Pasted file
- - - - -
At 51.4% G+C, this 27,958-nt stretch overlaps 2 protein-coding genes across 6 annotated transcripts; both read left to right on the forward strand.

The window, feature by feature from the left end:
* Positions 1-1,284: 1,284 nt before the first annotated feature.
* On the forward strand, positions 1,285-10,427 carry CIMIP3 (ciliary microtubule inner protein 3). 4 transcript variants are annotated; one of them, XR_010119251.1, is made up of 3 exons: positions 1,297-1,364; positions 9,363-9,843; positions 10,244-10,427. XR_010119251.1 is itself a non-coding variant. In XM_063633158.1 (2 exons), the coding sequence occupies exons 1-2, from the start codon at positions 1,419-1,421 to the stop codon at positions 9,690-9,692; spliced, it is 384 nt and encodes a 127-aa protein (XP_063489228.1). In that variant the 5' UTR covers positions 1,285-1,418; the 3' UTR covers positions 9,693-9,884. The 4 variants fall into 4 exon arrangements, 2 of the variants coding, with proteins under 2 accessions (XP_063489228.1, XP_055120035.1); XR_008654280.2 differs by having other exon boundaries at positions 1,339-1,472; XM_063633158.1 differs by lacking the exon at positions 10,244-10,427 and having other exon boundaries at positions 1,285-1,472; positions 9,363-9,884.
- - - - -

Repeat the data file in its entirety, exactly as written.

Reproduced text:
At 51.4% G+C, this 27,958-nt stretch overlaps 2 protein-coding genes across 6 annotated transcripts; both read left to right on the forward strand.

The window, feature by feature from the left end:
* Positions 1-1,284: 1,284 nt before the first annotated feature.
* On the forward strand, positions 1,285-10,427 carry CIMIP3 (ciliary microtubule inner protein 3). 4 transcript variants are annotated; one of them, XR_010119251.1, is made up of 3 exons: positions 1,297-1,364; positions 9,363-9,843; positions 10,244-10,427. XR_010119251.1 is itself a non-coding variant. In XM_063633158.1 (2 exons), the coding sequence occupies exons 1-2, from the start codon at positions 1,419-1,421 to the stop codon at positions 9,690-9,692; spliced, it is 384 nt and encodes a 127-aa protein (XP_063489228.1). In that variant the 5' UTR covers positions 1,285-1,418; the 3' UTR covers positions 9,693-9,884. The 4 variants fall into 4 exon arrangements, 2 of the variants coding, with proteins under 2 accessions (XP_063489228.1, XP_055120035.1); XR_008654280.2 differs by having other exon boundaries at positions 1,339-1,472; XM_063633158.1 differs by lacking the exon at positions 10,244-10,427 and having other exon boundaries at positions 1,285-1,472; positions 9,363-9,884.